Ask the Expert: Language Development in Young Children
by Mindy Bennett, Director of Programs Child Care Answers
The doctors recently discovered that my 16 month old granddaughter is having hearing problems. She has fluid trapped behind her ear drums and it causes her to hear things as if she is underwater. This has caused her to have a bit of a language delay as well as problems with her balance. To correct this they are going to put tubes in her ears. I realize that this is a common problem for many children so I decided to share my research with you about how hearing impairments affect language development.
Children who are born with or develop a hearing loss are at risk of language delay. It is important that parents and other caregivers carefully watch newborns and young children who have been sick to ensure that they are not experiencing any type of hearing loss. Some signs that a child may be experiencing a hearing loss include not responding to loud noises and not responding to their parent or caregiver’s voice. Parents may also notice that the sounds that their infant makes taper off and do not sound complete. In my granddaughters case she was actually running her words together. When she would say I love you it actually sounded like “iloveyou.”
Children who have not received early intervention to correct or improve their hearing often struggle with their language development. It is common for them to experience delays in both their receptive and expressive communications skills. Research shows that the gap between their language development and their peers who do not have a hearing impairment increases with the age of the children. It is typical for a child who has not received intervention for their hearing impairment to significantly struggle academically in school across all subjects. Research has shown that children who are identified with a hearing loss before they are six months old respond better to intervention treatments and have a significantly higher chance of developing typical communication and language skills than children who aren’t identified until they are older.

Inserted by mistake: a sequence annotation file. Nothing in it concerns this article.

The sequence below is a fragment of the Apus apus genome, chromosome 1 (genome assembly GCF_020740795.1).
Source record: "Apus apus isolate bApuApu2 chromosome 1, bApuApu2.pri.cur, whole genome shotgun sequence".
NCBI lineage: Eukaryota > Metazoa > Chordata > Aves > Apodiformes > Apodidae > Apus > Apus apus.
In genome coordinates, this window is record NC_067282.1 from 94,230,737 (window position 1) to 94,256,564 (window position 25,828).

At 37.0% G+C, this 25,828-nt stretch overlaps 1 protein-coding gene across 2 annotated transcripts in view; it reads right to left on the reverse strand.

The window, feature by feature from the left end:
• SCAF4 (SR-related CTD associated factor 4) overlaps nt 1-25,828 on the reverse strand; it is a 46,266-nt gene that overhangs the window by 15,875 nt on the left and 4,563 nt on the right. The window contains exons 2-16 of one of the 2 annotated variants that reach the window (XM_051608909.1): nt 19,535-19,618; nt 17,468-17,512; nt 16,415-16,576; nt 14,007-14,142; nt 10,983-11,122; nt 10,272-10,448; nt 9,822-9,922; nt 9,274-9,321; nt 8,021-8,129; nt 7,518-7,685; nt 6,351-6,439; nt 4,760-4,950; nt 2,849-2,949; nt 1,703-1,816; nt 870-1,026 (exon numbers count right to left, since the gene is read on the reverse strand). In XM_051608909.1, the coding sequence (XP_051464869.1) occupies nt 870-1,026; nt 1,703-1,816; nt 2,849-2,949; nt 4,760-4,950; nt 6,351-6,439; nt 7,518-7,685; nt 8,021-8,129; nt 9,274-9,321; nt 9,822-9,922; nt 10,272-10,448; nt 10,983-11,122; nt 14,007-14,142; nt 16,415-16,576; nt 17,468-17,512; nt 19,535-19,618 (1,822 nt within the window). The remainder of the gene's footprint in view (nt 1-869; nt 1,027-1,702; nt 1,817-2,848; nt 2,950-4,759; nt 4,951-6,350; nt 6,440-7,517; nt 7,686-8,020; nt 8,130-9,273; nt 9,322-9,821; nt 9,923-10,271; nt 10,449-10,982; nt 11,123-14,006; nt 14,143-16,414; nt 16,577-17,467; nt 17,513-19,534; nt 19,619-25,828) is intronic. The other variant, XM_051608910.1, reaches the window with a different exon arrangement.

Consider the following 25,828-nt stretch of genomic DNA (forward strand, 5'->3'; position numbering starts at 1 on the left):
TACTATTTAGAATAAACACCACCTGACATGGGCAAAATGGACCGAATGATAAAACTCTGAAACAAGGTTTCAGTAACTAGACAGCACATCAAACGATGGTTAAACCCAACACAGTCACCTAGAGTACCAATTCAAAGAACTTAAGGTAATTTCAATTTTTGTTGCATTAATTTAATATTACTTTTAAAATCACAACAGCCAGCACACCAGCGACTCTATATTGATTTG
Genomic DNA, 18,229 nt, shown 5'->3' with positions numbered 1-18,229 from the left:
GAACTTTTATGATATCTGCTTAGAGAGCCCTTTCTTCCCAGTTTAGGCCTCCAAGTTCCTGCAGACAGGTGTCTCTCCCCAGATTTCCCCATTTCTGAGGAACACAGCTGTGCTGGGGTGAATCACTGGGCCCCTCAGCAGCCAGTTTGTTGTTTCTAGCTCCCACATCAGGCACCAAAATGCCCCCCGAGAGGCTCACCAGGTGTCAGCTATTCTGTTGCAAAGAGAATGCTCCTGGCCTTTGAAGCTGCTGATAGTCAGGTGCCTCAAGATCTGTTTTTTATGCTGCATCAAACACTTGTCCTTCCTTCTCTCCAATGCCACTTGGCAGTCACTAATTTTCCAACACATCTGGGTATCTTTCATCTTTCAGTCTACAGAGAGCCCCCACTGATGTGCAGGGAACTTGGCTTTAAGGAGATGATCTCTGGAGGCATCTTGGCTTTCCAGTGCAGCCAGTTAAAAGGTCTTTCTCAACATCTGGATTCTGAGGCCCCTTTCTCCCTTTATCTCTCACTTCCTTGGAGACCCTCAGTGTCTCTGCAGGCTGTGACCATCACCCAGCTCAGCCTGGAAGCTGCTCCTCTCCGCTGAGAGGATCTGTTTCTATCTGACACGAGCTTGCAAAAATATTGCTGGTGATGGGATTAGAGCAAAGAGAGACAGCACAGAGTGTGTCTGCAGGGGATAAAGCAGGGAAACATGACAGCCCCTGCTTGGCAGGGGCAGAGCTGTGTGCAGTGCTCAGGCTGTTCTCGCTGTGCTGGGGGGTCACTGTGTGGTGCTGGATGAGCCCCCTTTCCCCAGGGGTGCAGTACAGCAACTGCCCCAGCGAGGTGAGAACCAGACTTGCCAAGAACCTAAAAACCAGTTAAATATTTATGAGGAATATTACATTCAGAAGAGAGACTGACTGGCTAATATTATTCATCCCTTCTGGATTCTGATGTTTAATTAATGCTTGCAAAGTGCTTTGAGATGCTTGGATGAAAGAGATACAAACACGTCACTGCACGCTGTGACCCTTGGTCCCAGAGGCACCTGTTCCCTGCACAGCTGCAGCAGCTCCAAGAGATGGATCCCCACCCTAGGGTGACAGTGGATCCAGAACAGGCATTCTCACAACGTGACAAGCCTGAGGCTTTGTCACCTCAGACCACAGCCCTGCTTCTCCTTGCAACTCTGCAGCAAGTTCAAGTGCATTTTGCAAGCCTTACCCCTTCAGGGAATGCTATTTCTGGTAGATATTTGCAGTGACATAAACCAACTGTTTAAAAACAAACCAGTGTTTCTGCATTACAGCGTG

If parents suspect that their child is experiencing a hearing loss they should take their child to the doctor right away for further testing. The sooner a hearing loss is detected the better. In many cases, including my granddaughter’s, the hearing loss is only temporary and if treated the child’s hearing can be completely restored. In other cases a doctor is able to teach families early intervention techniques that can be used with their child to promote language development.
Want to know more about hearing loss and how it affects language development? Check out these great resources:
- Borgia, S. (2014, January 24). Child Hearing Problems & Loss: Causes, Symptoms, Treatments. Retrieved March 8, 2015, from http://www.webmd.com/parenting/help-for-parents-hearing-impaired-children?page=2&print=true#
- Hixson, P. H., PhD. (1980). Recognizing delayed language development in children with hidden hearing impairment. Pediatric Annals, 9(1), 55-58,60. Retrieved March 7, 2015, from http://search.proquest.com/docview/1023038230?accountid=8483
- Karp, A. (2014, May 19). The Effect of Hearing Loss on Development. Retrieved March 7, 2015, from http://deafness.about.com/od/families/fl/The-Effect-of-Hearing-Loss-on-Development.htm
- Nada, E., Khater, A., & Saeed, A. (2014). Value of early intervention for hearing impairment on language and speech acquisition. The Egyptian Journal of Otolaryngology, 30(3), 237. Retrieved March 7, 2015, from http://go.galegroup.com.proxy.bsu.edu/ps/i.do?id=GALE%7CA394261189&v=2.1&u=munc80314&it=r&p=HRCA&sw=w&asid=27eb69c298771ec1014011a5cdb638ff